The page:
Published today, the National Diabetes Audit reports from 2013-2015 are here and have some interesting findings for us. Participation in the audit by Clinical Commissioning Groups (CCGs) and Local Health Boards (LHBs) compared to previous years was down by a third, but from a T1 perspective we can see clear improvements in long term blood glucose levels and access to structured education. A high portion of T1s still struggling with managing blood glucose levels, a low participation rate in structured education and both significant variability of T1 care by CCG and LBH and a reduction in completion of critical care processes indicate areas where improvements are still needed.
But on to the data…
Cholesterol levels have remained constant, and with the ongoing questions that are now being raised as to the validity of Cholesterol research on which targets were based, I question whether this should be ignored. What’s interesting about the table (taken from one of the published presentations rather than the base statistics) is that the NICE Hba1C target is omitted.
The number of people being offered education has dramatically increased over the past two years of the study, with nearly 76% of all diabetics in England and Wales being made this offer. The graph below shows how dramatic that change is.
Whilst showing a fundamental shift in thinking about the importance of structured education in diabetes care, what this graph hides is the disparity of availability of structured education for T1s and T2s.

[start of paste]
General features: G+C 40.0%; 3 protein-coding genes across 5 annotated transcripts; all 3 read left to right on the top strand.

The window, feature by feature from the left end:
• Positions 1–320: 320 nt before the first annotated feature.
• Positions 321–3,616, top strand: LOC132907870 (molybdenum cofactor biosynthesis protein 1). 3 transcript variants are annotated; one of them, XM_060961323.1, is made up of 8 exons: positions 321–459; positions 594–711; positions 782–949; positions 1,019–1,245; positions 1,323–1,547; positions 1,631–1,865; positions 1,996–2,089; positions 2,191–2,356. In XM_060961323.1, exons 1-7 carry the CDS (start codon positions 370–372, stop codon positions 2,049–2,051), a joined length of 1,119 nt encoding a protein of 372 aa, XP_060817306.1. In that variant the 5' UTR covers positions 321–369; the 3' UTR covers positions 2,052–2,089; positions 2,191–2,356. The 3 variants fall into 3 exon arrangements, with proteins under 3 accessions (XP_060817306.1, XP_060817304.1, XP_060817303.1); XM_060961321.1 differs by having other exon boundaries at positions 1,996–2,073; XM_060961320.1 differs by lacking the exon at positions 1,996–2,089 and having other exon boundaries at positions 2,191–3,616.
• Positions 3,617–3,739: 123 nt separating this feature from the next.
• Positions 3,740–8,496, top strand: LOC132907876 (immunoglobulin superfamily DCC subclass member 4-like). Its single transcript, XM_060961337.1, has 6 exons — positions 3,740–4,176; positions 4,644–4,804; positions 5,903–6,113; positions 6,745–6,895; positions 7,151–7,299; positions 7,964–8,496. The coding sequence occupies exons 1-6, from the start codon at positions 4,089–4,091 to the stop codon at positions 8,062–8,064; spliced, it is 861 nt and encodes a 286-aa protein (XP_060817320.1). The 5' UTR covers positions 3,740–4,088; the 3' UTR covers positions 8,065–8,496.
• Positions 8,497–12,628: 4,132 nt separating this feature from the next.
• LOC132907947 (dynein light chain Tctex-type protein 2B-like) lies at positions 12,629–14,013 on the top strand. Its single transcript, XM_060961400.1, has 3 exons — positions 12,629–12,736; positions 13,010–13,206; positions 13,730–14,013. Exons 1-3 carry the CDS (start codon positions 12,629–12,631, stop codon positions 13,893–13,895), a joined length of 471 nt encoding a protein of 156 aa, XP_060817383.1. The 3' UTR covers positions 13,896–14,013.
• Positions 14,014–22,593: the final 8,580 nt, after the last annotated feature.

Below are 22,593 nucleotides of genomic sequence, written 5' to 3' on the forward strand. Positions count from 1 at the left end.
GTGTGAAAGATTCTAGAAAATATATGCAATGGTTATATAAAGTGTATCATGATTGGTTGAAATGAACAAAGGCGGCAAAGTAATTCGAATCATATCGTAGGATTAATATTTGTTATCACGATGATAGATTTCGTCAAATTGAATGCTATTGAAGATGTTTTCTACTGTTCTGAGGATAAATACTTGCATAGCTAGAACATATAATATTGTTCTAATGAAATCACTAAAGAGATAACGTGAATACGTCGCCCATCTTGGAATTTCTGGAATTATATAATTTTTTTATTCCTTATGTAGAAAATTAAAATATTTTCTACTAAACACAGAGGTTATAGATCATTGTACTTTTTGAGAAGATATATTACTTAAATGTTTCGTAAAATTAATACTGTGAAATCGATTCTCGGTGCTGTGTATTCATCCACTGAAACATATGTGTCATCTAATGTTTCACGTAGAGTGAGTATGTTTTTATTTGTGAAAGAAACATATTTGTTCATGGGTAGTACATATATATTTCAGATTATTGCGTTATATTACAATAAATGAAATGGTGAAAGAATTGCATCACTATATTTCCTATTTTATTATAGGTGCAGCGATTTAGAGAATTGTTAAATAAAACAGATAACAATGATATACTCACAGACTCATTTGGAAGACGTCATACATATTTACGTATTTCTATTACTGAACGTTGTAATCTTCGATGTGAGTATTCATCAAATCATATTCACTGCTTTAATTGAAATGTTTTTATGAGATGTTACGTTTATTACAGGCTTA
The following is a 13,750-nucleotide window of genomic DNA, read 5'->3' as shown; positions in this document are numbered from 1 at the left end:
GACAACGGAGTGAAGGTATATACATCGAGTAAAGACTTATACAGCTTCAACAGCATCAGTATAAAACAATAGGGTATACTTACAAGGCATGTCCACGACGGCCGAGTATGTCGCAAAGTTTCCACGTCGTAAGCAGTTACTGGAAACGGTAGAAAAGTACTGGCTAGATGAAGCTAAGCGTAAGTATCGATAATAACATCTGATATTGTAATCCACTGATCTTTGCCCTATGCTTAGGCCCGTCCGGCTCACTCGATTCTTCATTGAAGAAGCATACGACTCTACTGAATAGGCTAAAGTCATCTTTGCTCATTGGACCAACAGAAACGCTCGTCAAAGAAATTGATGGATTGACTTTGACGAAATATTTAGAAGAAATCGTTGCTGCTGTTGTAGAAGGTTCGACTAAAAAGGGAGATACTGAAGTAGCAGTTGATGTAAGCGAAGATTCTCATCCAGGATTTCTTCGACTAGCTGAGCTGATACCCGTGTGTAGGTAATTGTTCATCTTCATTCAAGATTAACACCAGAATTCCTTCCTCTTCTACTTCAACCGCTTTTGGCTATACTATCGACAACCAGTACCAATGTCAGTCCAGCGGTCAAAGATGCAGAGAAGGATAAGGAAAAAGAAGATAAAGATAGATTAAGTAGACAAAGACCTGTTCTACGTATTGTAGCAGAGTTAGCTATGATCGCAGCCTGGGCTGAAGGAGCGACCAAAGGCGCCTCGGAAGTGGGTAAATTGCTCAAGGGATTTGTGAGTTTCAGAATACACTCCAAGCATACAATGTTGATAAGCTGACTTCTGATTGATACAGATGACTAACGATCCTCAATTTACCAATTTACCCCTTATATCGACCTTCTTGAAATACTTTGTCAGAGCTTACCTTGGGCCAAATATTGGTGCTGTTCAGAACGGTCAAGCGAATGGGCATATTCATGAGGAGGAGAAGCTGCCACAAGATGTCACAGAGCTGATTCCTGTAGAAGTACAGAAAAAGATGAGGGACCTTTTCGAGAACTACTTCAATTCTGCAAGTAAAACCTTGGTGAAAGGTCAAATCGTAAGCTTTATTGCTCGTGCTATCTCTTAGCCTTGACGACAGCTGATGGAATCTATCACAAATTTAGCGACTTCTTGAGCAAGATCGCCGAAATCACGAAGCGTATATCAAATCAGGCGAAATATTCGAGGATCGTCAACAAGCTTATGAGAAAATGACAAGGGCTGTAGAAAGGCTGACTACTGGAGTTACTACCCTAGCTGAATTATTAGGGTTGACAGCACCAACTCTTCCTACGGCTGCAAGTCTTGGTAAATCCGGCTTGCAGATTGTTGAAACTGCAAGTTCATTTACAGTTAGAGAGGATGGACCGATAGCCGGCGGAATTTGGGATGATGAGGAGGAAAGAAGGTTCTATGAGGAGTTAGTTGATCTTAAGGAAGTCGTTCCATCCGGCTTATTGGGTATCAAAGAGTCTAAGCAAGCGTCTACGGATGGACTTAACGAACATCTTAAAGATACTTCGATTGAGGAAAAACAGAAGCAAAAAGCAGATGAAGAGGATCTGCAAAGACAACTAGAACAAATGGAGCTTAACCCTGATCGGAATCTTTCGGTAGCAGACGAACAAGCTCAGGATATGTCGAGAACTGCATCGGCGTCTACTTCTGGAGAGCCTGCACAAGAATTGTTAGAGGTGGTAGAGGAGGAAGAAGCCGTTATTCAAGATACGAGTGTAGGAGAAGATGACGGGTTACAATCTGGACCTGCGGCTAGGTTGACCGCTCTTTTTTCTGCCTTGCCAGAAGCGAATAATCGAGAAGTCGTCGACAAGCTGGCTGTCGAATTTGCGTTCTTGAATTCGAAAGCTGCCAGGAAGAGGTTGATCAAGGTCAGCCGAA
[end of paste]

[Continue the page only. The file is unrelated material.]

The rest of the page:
It was offered to 78% of T2s but only 32% of T1s. What the reports don’t show, and what you need to dig down into the data for is the change in T1s.
- In 2012-2013, only 3.7% of all newly diagnosed T1s were offered structured education.
- In 2013-2015, 30% and then 32% respectively of newly diagnosed T1s were offered structured education.
The improvement is dramatic and welcome. And absolutely necessary. Now to get those long term T1s that still need education into some.
What’s perhaps more disappointing is the actual participation in Structured Education. In 2012-2013, 23% of those offered took it up. In 2014-2015, only 5.7% took it up. So while there was ten times more on offer, only three times as many people took it up. I think this highlights that delivery of the education on offer perhaps needs re-evaluating so that more participate.
Primary Care Processes
More disturbingly, as a T1 the variation between CCGs on the completion of primary care processes is fairly wide when compared with that seen for T2s. Again, this may not be solely down to the CCGs and LHBs, but may be much more a reflection of the age and socio-economic status of those diagnosed with T1 compared to T2. We already know that those under 40 have fewer completions, so laying the numbers of under 40s across the reporting CCGs, and adding the socio-economic status of the area may provide some interesting insights.
What is certainly true is that the GP-centred model feeding into mothership hospitals isn’t working and needs to be changed. These metrics aren’t good enough to stop a lot of people ending up in a place that the NHS just doesn’t want and we simply can’t continue in this vain.
It’s clear that it isn’t those in the top 30% that need help, rather those in the bottom 70%. The big question is how can this be achieved?